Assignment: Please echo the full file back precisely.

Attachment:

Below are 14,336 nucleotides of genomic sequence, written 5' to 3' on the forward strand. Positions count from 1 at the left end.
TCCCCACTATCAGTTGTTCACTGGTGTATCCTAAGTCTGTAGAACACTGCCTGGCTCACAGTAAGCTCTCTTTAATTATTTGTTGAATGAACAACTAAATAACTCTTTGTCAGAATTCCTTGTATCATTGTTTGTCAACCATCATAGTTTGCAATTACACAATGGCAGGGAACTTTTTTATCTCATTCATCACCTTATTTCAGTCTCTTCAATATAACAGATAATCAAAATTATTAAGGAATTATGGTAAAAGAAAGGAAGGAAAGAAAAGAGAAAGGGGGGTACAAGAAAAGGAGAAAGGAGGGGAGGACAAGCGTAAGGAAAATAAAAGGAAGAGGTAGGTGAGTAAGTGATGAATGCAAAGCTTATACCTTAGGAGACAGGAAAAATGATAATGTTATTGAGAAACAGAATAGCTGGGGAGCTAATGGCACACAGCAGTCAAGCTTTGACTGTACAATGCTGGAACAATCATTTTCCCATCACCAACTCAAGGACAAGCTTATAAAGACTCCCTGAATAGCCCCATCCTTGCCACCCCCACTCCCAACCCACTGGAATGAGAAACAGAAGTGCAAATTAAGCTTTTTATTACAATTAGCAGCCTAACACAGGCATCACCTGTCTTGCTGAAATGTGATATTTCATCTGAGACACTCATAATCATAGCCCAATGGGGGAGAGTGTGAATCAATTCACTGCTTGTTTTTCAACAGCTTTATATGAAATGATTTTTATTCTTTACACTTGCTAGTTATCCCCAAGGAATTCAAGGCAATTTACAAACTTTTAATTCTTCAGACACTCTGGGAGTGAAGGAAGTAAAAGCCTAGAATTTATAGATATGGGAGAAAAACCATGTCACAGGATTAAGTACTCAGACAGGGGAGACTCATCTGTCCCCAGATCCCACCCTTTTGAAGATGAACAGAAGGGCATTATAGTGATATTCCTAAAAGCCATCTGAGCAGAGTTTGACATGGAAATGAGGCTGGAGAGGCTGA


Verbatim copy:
Below are 14,336 nucleotides of genomic sequence, written 5' to 3' on the forward strand. Positions count from 1 at the left end.
TCCCCACTATCAGTTGTTCACTGGTGTATCCTAAGTCTGTAGAACACTGCCTGGCTCACAGTAAGCTCTCTTTAATTATTTGTTGAATGAACAACTAAATAACTCTTTGTCAGAATTCCTTGTATCATTGTTTGTCAACCATCATAGTTTGCAATTACACAATGGCAGGGAACTTTTTTATCTCATTCATCACCTTATTTCAGTCTCTTCAATATAACAGATAATCAAAATTATTAAGGAATTATGGTAAAAGAAAGGAAGGAAAGAAAAGAGAAAGGGGGGTACAAGAAAAGGAGAAAGGAGGGGAGGACAAGCGTAAGGAAAATAAAAGGAAGAGGTAGGTGAGTAAGTGATGAATGCAAAGCTTATACCTTAGGAGACAGGAAAAATGATAATGTTATTGAGAAACAGAATAGCTGGGGAGCTAATGGCACACAGCAGTCAAGCTTTGACTGTACAATGCTGGAACAATCATTTTCCCATCACCAACTCAAGGACAAGCTTATAAAGACTCCCTGAATAGCCCCATCCTTGCCACCCCCACTCCCAACCCACTGGAATGAGAAACAGAAGTGCAAATTAAGCTTTTTATTACAATTAGCAGCCTAACACAGGCATCACCTGTCTTGCTGAAATGTGATATTTCATCTGAGACACTCATAATCATAGCCCAATGGGGGAGAGTGTGAATCAATTCACTGCTTGTTTTTCAACAGCTTTATATGAAATGATTTTTATTCTTTACACTTGCTAGTTATCCCCAAGGAATTCAAGGCAATTTACAAACTTTTAATTCTTCAGACACTCTGGGAGTGAAGGAAGTAAAAGCCTAGAATTTATAGATATGGGAGAAAAACCATGTCACAGGATTAAGTACTCAGACAGGGGAGACTCATCTGTCCCCAGATCCCACCCTTTTGAAGATGAACAGAAGGGCATTATAGTGATATTCCTAAAAGCCATCTGAGCAGAGTTTGACATGGAAATGAGGCTGGAGAGGCTGA